The Decider

President George W. Bush's Decision Points is not, strictly speaking, a book on leadership. But I decided to review it here on the Desperate Pastor blog because it does have much to say about leadership from the man who referred to himself (and invited ridicule and vitriol by doing so) as "The Decider."

As a presidential memoir, Decision Points is a remarkable book. He says he began writing on his first day as a former president and apparently one of his earliest decisions was to make this a book about his decisions. It is not a complete account of his presidency (in the epilogue, he mentions a handful of important decisions he did not cover, such as his decision to create the largest marine conservation areas in the world). But it does give fascinating insight into the most consequential decisions of his life and his eight years in office: quitting drinking, marrying Laura, running for governor and president, choosing Dick Cheney as a running mate and others for key positions, stem cell research, 9/11, the War on Terrorism, Afghanistan, Iraq, Hurricane Katrina, fighting AIDS in Africa, the surge, and the financial crisis,

Throughout, the man's native grace and intellect comes through (that's right--though he was mercilessly portrayed by his enemies and the media as a buffoon, the book describes his decisions in eminently reasonable terms). And also throughout, I was reminded as I read of one of the central truths of leadership: to lead is to decide, and to decide is to invite criticism. George W. Bush's presidency proved that axiom time and time again.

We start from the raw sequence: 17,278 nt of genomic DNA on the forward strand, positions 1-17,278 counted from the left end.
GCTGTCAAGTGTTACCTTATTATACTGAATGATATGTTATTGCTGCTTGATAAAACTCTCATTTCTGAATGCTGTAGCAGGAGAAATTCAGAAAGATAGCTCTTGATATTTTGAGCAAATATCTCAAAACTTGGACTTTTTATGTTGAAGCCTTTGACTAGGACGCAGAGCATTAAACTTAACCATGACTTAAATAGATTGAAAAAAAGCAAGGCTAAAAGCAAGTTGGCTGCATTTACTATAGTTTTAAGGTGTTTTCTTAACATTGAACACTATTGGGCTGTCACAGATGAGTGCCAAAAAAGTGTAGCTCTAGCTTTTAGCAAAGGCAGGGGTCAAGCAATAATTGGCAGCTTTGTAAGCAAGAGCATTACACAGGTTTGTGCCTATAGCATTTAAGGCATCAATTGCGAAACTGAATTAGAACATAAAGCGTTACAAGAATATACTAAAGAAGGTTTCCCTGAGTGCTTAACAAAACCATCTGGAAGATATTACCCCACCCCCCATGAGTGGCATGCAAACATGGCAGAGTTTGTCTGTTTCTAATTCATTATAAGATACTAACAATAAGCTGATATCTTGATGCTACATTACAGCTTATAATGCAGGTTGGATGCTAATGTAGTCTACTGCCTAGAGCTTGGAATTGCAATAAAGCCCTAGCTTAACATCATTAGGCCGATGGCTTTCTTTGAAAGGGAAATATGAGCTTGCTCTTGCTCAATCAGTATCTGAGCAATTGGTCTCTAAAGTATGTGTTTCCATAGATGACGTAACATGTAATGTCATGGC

I was astounded to recognize that Bush did not aspire to the Texas governorship nor to the presidency until circumstances and people combined to create a sense of calling to those offices. I was impressed with the president's generosity toward his critics, and his prodigious respect for both his parents. I was surprised when he pointed out that his father, George H. W. Bush, became in 1988 the first man since Martin Van Buren (in 1836!) to be elected to succeed the president he had served as vice president. I was truly grateful to learn of the deliberation, struggle, consideration, and counsel that went into his decisions as president. And I often found myself shaking my head at the stark contrast between the man in these pages and the way he had been portrayed by the American media (if I hadn't already--some time ago--lost all faith in journalism and punditry in this country, I definitely would have after reading these pages).

Leaders of all political stripes can learn from Decision Points. Things like how to structure and staff an organization. How to recover from mistakes. How to earn and keep the loyalty of others. How to respond to criticism (and lies) respectfully. And more. It's an eye-opening and rewarding read, and a book that should make any American proud.

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